Hello, I have never made blondies before and my daughter has requested them for her bday. As I research them and different recipes I find they are all pretty similiar except that some us b powder some use b powder and b soda and some don't use either. What I would like to know is what the difference is , what does adding/ keeping the b powder in / out do to the blondie.
While everyone else discusses the merits of leaveners (or not), I just want to tell of my latest blondie discovery.
I made a GF blondie several times lately for a friend, from GlutenfreeBetty's blog. It's saltier than the usual Blondie recipes, and totally delicious! Like salted caramel - and addictive. Next time I make regular blondies, I'm going to up the salt!
Two points to make here:
1. I have a half dozen recipes for brownies in my file; 3 of them have a chemical leavener, and 3 don't. I don't think "normally has no leavener" is quite right.
2. Eggs are leaveners, and most, if not all, brownies have eggs (yes, excepting those recipes designed for special diets).
The difference is the ones w/out any leavener (baking soda or powder) will be denser. Baking soda requires an acid to work and baking powder is baking soda w/ an acid. Baking soda responds when added to liquid so you need to bake it right away. Baking powder reacts first to the liquid but then also causes the batter to rise in the oven so it will be a taller/fluffier product than baking soda. Baking soda also darkens the product some.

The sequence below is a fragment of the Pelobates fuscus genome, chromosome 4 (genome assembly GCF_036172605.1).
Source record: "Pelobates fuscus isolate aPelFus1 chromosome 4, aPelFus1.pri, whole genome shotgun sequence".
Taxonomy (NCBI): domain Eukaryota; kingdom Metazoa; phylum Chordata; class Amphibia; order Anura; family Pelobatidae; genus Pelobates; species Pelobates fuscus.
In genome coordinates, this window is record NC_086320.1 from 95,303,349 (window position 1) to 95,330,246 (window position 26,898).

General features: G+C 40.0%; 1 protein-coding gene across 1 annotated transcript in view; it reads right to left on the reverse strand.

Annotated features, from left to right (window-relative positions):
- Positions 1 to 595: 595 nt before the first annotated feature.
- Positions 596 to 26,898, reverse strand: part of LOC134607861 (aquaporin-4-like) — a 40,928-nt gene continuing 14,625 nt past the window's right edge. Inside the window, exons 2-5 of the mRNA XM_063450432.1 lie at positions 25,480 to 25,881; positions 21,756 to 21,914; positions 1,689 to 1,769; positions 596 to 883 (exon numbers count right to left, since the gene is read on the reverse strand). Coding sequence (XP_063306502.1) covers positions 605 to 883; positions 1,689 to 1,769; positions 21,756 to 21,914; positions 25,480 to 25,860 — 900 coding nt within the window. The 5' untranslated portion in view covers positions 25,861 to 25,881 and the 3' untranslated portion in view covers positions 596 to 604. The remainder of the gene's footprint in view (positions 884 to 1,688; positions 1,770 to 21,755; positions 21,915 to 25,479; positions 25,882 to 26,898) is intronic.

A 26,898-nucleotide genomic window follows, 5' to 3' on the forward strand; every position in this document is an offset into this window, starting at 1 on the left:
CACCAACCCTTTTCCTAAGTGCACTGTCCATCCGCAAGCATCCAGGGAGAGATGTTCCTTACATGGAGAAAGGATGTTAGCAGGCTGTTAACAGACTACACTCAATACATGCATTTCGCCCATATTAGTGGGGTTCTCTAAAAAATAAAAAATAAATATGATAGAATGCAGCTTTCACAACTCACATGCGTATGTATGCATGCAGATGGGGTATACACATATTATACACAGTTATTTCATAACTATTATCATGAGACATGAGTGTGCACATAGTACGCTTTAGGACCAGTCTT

no baking soda/powder: dense but not as dark
baking soda: slightly more rise than former, darker
baking powder: tallest of the three, darker than 1, lighter than 2
All that depends on quantity of each.
My blonde brownie recipe, from my grandmother, uses both and is still a sturdy bar cookie. This page from The Cooks Thesaurus has great explanations about baking soda and baking powder, which are both leavens that help make the baked item less dense/gooey.
I do the recipe from this CI book:
I am amazed that it is so cheap at B&N; I guess that's what happens when you publish such a large number of books so quickly..
Anyway, it does use baking powder. They say in the intro to their recipe that their ingredients/method produces a dense, chewy blondie that isn't too gooey or raw-tasting.
Here is a link to the recipe: